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The Friends of Buttertubs, once part of the now defunct Nanoose Naturalists Society, have found a new home.
The Board of Nature Nanaimo has welcomed this active group with open arms. After summer-long discussions the two parties have worked out how this amalgamation can be a win-win situation for both. They look forward to an exciting future.
Buttertubs Marsh Environmental Protection Area actually consists of two ecologically distinct areas; the East Marsh and the West Marsh. The East Marsh has easy-access footpaths, viewing platforms and seats for enjoying the wild- life, song birds, purple martins, ducks and other aquatic birds, painted turtles, rare plants, wetland habitat and more. The West Marsh has no public access. It is protected in its natural state, with access only for research.
Members of Nature Nanaimo have joined with the ‘Buttertubs’ Friends’ in weekly work parties starting this year, working on environmental restoration, destruction of invasive plants and general clean-up of this valuable nature resource. These work parties will continue until Thanksgiving 2019 and start again next year. Volunteers are always welcome.
One of our members, Lynda Stevens, has taken on the task of documenting by means of photographic records, the multifarious wild life of the Marsh. See more of her photos on the Gallery page.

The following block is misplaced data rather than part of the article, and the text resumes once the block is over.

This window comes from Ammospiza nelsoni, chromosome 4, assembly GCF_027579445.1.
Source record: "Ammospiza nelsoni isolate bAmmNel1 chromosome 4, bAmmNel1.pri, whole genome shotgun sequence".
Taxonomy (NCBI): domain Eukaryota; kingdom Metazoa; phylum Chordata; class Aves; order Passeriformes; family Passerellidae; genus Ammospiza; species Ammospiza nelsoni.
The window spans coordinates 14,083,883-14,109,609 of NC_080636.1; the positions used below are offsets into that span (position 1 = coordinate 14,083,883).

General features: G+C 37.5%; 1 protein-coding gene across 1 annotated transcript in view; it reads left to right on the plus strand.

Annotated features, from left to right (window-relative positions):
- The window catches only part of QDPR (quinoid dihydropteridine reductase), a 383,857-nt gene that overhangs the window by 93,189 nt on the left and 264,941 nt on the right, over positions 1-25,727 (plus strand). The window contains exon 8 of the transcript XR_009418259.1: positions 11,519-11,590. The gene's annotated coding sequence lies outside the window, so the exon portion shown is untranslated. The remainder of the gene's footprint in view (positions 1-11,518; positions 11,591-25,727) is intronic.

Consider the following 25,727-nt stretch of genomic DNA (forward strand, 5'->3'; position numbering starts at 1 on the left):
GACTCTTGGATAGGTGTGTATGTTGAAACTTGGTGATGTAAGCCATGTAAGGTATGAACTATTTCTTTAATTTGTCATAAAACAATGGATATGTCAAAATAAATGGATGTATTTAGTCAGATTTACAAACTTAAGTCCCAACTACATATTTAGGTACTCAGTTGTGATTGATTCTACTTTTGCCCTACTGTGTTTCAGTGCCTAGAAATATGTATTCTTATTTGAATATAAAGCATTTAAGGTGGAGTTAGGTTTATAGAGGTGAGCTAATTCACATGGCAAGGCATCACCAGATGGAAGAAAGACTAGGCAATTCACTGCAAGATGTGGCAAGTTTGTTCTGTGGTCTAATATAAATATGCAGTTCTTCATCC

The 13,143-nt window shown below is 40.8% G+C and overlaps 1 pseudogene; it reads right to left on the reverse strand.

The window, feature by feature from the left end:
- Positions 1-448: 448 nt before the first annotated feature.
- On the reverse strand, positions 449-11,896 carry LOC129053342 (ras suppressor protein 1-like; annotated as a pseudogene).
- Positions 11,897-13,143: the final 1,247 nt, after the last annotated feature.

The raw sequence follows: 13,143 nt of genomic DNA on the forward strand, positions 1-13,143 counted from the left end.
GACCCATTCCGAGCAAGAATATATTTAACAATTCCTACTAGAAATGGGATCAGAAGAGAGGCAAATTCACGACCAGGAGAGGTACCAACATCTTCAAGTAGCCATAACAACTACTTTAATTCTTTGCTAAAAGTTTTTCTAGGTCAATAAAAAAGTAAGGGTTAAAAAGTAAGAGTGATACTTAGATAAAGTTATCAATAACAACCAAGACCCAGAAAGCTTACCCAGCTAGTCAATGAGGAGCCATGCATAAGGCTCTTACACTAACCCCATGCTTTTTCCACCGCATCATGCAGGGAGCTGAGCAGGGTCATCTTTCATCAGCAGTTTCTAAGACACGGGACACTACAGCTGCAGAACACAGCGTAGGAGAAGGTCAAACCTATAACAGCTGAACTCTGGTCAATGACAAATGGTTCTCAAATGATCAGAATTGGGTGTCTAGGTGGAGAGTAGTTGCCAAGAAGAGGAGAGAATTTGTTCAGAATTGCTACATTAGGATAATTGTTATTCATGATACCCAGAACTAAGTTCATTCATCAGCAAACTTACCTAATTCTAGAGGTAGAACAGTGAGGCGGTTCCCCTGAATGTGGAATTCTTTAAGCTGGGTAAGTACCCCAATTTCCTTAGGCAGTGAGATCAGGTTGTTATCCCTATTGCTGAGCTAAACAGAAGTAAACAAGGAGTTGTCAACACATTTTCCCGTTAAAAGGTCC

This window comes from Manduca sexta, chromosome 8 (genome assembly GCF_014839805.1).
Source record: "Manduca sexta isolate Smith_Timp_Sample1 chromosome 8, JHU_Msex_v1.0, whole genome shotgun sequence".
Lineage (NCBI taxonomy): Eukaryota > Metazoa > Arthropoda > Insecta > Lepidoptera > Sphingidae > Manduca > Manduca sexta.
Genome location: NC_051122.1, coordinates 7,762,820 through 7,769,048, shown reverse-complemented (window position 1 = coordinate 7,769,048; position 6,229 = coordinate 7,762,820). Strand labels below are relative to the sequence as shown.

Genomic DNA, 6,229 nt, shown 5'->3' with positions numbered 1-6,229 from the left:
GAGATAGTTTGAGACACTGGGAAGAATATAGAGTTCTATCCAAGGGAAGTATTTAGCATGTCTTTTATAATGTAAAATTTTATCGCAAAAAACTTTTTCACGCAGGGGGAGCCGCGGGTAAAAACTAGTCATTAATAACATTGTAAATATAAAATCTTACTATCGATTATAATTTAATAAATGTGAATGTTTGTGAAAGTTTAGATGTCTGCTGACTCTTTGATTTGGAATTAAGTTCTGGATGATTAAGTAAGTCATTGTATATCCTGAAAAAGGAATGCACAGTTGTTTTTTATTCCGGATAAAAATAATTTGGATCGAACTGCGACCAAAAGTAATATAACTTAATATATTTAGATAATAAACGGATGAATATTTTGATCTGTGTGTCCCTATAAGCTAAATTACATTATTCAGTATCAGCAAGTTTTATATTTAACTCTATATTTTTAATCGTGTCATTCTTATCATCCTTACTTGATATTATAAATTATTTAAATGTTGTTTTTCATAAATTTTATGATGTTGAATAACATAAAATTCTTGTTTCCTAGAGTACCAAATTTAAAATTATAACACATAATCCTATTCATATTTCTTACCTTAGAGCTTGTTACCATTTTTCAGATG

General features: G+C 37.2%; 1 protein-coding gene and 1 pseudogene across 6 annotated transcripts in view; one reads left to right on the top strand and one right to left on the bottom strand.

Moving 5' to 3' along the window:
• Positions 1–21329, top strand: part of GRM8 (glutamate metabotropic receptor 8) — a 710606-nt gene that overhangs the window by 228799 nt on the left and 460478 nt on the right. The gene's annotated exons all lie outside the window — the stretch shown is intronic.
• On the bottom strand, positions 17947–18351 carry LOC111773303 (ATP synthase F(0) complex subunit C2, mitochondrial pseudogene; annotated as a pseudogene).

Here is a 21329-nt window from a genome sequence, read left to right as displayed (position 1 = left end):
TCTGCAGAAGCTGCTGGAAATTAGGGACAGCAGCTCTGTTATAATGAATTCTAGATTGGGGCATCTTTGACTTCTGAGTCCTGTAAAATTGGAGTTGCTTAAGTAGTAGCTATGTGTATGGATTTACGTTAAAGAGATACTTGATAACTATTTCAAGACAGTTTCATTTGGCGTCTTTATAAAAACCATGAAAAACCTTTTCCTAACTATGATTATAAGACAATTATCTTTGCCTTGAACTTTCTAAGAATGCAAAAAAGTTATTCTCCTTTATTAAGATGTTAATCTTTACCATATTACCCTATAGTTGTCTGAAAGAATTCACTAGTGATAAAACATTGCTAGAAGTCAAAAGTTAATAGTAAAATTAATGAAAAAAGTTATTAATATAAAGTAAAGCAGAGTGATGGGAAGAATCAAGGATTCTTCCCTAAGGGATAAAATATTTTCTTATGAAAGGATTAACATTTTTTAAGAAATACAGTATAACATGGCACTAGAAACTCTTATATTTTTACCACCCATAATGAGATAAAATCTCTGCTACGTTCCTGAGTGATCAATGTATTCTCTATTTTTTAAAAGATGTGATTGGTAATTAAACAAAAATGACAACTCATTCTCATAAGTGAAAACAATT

Where did the name “Buttertubs” come from? The name was given to this area by the Morrell family. It comes from a location in the Yorkshire Dales, known as “The Buttertubs”.
On the high mountain pass between Hawes and Thwaitethere are some 20 metre deep limestone potholes beside the road. These are the Buttertubs. It is said that the name of these potholes came from the times when farmers would rest there on their way to market. During hot weather they would lower the butter they had produced into the potholes to keep it cool. Buttertubs Pass (Summit 526m, 1726 ft.) is now a favourite extreme cycling hill-climb route. It is in the Yorkshire Dales about 85 km NE of York towards Penrith.